Hostels in Switzerland are some of the most expensive throughout Europe – it’s often hard to find one for less than €30.
Look for a hostel that offers more: Breakfast, local transport cards and other discounts always help, plus a having a kitchen is almost a must.
AirBnB: If you are travelling in a group, weigh-up the option of dividing the total price and stay a little further out of the city centre.
Couch-Surf! There are plenty of hosts in Switzerland. Write a personalised message and give your hosts a little information about you and your trip!
The first time I saw the total for a train journey through Switzerland I thought I had selected 6 tickets. Nope, it was correct, one 2 hour journey was over CHF 60 per person. But how to get around it? Switzerland has a huge range of passes to try to discount these costs, and if you need help trying to decide what pass is right for you, check out this page.
Supersaver Tickets Some transport including train and boat tickets offer a certain number of ‘Supersaver’ tickets – these are reduced fares (sometimes up to 50% off) but are only valid for the one journey you selected and there are only a handful of these tickets available so get in quick! Plan your journey on SBB.com/eng and if there are Supersaver tickets available you’ll see them once you’ve selected your time down near the Half Price Fares option.
Half Price Card You’ll have to do a little pre-calculating to see whether it’s really worth your while but if you plan to travel regularly, a Half Price Card might end up saving you money in the long run. The card costs CHF 120 and gives you 50% off all transport within one month.
Eurail Pass If you’re travelling through neighbouring countries in Europe, consider a Eurail Pass. You can choose which countries to include and how many travel days you want (4 – 10 days within 2 months unlimited travel days within 3 months). Nearly all trains in Switzerland are free with a Eurail pass and selected cable cars and most boats are discounted.
Swiss Pass Similar to the Eurail Pass, you can purchase the Swiss Pass and be entitled to free travel rail, bus and boat travel for a certain number of travel days. Discounts are also included for certain cable cars, gondelas and cogwheel trains. Prices start from CHF 213 and once again, you’ll have to know what you plan to do during your time in Switzerland to compare costs with or without the pass.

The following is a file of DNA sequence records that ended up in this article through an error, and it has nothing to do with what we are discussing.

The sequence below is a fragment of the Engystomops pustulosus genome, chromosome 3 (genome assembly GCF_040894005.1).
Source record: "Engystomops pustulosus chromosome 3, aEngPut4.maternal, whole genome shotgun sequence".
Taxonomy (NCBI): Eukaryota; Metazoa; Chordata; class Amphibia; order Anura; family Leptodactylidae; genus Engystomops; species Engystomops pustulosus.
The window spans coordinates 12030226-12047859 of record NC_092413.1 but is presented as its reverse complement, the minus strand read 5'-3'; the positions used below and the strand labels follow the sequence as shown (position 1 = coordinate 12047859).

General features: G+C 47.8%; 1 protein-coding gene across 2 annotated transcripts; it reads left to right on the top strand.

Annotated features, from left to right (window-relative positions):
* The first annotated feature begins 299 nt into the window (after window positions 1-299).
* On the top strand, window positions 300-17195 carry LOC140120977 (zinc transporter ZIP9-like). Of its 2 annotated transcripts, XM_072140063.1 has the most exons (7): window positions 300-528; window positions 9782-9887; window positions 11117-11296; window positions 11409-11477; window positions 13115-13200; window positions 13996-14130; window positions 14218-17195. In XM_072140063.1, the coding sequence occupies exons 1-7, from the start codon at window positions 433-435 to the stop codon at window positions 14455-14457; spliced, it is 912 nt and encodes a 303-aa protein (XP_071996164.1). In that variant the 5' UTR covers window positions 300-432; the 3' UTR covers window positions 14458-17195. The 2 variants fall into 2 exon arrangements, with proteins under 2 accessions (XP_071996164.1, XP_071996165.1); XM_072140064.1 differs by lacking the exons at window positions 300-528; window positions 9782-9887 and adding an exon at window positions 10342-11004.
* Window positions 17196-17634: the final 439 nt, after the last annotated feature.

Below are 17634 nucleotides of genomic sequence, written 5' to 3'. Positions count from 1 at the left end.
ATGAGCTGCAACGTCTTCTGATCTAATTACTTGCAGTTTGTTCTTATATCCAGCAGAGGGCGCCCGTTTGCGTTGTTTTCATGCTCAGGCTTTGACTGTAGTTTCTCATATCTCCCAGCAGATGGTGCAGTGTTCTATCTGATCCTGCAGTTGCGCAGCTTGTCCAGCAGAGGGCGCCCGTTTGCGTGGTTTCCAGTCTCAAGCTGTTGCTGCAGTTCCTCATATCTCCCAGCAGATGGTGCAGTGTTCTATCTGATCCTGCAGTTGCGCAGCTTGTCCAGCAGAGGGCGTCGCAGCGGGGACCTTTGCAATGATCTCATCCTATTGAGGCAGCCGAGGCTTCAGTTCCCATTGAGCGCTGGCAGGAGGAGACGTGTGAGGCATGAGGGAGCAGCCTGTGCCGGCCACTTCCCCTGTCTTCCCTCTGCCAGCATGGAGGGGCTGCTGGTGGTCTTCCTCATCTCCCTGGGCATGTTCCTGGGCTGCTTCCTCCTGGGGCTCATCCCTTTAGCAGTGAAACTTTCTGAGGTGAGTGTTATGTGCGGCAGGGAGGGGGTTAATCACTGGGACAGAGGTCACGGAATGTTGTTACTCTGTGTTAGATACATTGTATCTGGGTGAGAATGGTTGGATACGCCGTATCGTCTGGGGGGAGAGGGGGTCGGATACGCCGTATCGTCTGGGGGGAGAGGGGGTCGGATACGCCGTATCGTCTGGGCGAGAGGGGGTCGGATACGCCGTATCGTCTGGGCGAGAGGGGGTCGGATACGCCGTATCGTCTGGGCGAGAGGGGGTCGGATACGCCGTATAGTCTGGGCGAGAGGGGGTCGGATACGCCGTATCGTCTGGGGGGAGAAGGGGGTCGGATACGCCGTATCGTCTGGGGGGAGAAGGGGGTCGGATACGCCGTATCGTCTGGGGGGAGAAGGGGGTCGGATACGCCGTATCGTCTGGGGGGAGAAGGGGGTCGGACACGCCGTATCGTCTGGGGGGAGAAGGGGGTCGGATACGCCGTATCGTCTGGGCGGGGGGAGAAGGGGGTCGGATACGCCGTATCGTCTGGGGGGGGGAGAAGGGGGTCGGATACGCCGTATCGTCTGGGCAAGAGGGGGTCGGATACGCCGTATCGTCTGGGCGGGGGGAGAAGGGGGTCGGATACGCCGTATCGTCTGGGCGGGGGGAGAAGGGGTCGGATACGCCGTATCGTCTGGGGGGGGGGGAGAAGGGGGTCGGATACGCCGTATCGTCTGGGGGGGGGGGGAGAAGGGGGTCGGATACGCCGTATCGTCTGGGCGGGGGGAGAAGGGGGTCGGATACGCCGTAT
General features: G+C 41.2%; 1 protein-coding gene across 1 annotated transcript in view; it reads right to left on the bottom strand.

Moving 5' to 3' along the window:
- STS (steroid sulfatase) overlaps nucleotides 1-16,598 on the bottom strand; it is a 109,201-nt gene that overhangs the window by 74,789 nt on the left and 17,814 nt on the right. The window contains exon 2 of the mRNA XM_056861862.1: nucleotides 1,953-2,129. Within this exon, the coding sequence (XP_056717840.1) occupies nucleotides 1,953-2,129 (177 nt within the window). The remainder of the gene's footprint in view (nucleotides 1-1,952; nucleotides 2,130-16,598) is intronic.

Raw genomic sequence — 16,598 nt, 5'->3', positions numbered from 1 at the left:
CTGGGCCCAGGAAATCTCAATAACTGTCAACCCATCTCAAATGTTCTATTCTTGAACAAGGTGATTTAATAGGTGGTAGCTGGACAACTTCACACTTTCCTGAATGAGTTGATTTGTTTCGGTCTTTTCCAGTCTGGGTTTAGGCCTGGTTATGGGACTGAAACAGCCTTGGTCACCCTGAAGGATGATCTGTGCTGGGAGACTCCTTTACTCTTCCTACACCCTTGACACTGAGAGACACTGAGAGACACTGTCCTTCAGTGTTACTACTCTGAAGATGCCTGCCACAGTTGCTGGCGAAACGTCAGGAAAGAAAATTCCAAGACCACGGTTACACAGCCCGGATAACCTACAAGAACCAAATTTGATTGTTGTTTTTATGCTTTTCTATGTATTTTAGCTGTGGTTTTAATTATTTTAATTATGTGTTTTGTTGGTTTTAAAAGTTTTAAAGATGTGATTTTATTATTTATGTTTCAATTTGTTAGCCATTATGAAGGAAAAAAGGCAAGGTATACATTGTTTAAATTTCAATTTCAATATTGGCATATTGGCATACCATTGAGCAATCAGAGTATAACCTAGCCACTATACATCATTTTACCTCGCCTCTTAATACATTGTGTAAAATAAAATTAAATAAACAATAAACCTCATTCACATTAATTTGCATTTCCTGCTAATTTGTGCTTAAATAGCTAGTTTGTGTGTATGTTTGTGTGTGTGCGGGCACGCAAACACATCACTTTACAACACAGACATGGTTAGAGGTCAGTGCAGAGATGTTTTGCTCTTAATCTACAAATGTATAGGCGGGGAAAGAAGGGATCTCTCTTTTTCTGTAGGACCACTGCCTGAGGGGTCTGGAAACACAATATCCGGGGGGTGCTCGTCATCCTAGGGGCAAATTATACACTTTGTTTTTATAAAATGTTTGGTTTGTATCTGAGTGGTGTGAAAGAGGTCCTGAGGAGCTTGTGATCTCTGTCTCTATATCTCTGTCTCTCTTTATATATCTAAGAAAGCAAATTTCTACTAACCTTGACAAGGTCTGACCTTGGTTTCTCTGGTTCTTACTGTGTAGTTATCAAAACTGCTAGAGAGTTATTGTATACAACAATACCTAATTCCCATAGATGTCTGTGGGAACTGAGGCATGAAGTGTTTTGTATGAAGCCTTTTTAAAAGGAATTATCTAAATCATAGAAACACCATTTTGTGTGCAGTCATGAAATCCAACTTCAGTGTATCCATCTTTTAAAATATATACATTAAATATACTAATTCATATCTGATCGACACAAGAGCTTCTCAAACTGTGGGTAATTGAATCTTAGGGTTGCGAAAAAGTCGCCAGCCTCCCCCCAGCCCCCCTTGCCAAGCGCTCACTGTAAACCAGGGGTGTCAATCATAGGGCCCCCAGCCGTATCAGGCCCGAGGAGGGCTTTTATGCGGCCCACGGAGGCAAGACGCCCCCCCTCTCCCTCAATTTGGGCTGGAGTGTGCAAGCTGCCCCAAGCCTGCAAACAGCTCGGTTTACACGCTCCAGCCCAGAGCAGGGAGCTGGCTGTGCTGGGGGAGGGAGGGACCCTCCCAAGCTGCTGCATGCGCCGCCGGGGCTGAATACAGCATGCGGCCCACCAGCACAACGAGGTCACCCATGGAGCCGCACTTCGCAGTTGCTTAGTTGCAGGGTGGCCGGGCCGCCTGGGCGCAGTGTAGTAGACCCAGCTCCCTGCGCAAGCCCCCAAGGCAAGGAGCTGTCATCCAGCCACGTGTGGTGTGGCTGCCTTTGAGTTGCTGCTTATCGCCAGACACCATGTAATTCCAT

Hotel Transport If you book a hotel in Bern, Geneva, Saas-Fee or Moritz, you get free access to local public transport. If you book an airport hotel, free rides to the airport are often included. Ask your hotel when you book.
Food & Drink
Both groceries and dining out are often highly priced compared to other surrounding countries.
Buy a stack of groceries before you travel to Switzerland
2 minute noodles, pasta sauces, muesli bars, even fruit and veg, load up before you cross the border and you’ll save a tonne. Plan a couple of meals and buy those ingredients, then the only thing you have to buy here will be bread, milk, and other perishables (and 2kg of Swiss chocolate).
Cook, cook, and cook some more
One simple pasta dish at a not-so-touristy restaurant will fetch between 17 and 23sf, so use up all those pre-bought ingredients and whip yourself up something tasty for a quarter of the price! Need inspiration? Check out some hostel-friendly recipes here.
Want to go on a bender?
*bank balance shakes head*. While you can buy drinks from the local grocery store for around CHF 2, beers at a bar cost somewhere between CHF 7 & 10 a pop. Nightlife here also isn’t as established as other parts of Europe so it’s sometimes harder than usual to find a pumping club. If you are trying to do Switzerland on a budget, try to think about it like this is your nature/relax/outdoorsy time. All-nighters and unlimited jagerbombs will come again soon…
Cable cars, skiing, lake cruises, paragliding… Switzerland has some incredible activities, but often just one will blow your budget.
Walk & Hike Instead of buying a return ticket, hike up to the peak. It’s more rewarding to reach the top after a few hours of climbing than to just board a 5 minute train with the crowds.
Switzerland has over 60,000km of very well maintained and well signed walking trails, so instead of jumping on that CHF 30 train to take you 10 minutes to the next town, why not walk? Every main town will have a tourist information kiosk with guides on walking trails, and once you’re away, just follow the yellow signposts.
Specialty Cards As mentioned above, speciality cards such as Eurail or the Swiss Pass gives you huge discounts not just on transport but on some activities too.
Pick just one Switzerland is absolutely incredible and honestly has something for everyone. It’s so hard not to want to do everything, but if you’re on a tight budget, try to pick one main splurge. If you’re travelling with friends, maybe an epic sky-diving or paragliding adventure? If you’re in a couple, why not lash out on a fancy hotel for a night, complete with private jacuzzi overlooking the snow-capped alps.